Picture the urban scene. The chimney with a plume of bush, not smoke. The stuttering guttering, become plant container. The rubble filled wasteland temporarily knotted with growth. The brick rail bridge decked with foliage and flowers. Let us celebrate buddleja’s brazen ways – the way it rampages through unloved urban areas and clings to the side of buildings.
Of course some people hate it. They declare it an invasive weed and call for a cull. In natural areas it can strangle out native species and should be controlled, but in concrete deserts surely we should praise its tenacity and the rich nectars it provides to urban insects. Tamed in the garden it can be a striking butterfly magnet.
Professor Peter Houghton has been studying buddleja for 30 years, and has spent many an afternoon on a railway siding digging up its peppery smelling roots. He once had a freezer full of root samples that, when tested, were revealed to have anti-fungal properties. This could be a way that buddleja protects itself against attack from creatures in the soil. It’s a plant he continues to be fascinated by, but no longer has in his garden or his freezer.
The manmade urban landscape often mimics buddleja’s natural one of rocky mountain tops and dry shingle. Peter explains that “it occupies an ecological niche in tolerating the high levels of calcium found in mortar. Buddleja loves well drained soil and is good at conserving water. The hairs on the underside of the leaves must play a part here, covering the stomata and cutting down evaporation.”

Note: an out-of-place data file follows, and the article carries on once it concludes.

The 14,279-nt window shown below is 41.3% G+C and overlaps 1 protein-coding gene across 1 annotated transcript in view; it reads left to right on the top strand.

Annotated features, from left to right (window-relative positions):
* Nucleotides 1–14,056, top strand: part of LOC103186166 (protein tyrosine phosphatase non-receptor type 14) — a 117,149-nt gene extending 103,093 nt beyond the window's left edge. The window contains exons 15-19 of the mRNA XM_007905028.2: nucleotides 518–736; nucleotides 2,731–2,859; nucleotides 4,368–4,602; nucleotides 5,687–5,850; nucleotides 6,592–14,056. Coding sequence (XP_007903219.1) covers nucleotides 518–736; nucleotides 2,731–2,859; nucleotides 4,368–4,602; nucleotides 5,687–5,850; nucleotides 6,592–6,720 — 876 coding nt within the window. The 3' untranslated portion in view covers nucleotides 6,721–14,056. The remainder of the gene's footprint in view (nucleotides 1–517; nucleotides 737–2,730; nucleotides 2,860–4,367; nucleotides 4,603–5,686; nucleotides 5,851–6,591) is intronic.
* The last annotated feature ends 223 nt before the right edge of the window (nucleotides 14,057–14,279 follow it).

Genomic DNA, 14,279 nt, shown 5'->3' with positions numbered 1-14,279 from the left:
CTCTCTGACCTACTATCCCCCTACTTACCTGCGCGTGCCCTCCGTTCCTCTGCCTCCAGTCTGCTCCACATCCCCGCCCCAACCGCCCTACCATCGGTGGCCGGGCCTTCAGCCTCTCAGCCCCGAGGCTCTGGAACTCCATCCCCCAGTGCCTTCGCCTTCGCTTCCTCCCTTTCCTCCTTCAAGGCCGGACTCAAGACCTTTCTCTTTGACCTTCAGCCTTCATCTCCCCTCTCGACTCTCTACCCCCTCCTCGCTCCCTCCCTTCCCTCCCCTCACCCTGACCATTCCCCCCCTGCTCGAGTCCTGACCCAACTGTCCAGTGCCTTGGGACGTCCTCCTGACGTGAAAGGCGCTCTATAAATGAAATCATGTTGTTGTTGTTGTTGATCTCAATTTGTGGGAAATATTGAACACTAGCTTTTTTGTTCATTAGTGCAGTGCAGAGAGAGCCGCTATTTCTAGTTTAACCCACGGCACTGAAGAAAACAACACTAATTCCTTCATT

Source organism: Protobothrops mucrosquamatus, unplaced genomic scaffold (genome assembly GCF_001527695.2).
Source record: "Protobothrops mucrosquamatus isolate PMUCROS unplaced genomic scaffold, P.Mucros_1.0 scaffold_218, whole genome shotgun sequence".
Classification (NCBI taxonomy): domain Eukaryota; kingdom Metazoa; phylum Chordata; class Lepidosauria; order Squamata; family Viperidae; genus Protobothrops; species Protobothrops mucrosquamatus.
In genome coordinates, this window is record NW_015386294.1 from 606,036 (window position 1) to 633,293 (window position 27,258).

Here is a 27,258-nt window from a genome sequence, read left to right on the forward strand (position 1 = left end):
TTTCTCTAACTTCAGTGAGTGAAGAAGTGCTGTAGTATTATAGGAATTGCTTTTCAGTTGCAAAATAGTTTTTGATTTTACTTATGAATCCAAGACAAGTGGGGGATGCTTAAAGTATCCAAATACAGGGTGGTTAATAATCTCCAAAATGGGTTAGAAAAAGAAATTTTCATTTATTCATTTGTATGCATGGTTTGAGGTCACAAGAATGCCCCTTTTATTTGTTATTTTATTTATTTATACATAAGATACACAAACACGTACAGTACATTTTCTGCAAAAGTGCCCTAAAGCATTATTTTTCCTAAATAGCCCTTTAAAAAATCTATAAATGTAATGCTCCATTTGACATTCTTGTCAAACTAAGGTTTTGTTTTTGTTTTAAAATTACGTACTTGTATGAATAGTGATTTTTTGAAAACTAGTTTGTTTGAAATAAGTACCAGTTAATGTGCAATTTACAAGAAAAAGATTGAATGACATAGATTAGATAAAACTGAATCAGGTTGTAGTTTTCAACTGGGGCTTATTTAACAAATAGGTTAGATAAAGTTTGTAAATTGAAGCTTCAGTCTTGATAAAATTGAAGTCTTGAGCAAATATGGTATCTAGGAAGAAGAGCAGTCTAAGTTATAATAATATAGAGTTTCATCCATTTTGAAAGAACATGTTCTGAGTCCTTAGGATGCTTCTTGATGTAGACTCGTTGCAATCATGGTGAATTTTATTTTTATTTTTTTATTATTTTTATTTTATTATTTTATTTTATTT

Self-seeding Buddleja davidii was brought to the UK from China in the 1890s. It became widespread as a weed in Britain after World War Two, rushing like wild fire through freshly exposed bomb sites and reveling in all that exposed mortar and rubble. It’s now seen growing with abandon in towns and cities across the UK, and beyond.
Peter’s lifelong investigations include looking into buddleja’s use in traditional medicine. The leaves have been used as a poultice for wound healing in Eastern Asia, South Africa, South America and Mexico. An infusion of the flowers of Buddleja officinalis, which blooms in January, is used as an eye-wash and to reduce inflammation in Chinese medicine. It can be found growing in the Chelsea Physic Garden, which showcases medicinal plants from around the world.
And what of Buddleja davidii’s bad reputation? “It is like the urban fox – it’s nice to have something wild in the city but it can be annoying too” says Peter. “You have to keep it under control in gardens, but it’s nice to see a wasteland covered in it. It’s certainly one of the most attractive weeds we’ve got, and one of the only ones that’s a bush.”
© Helen Babbs / The Guardian 2012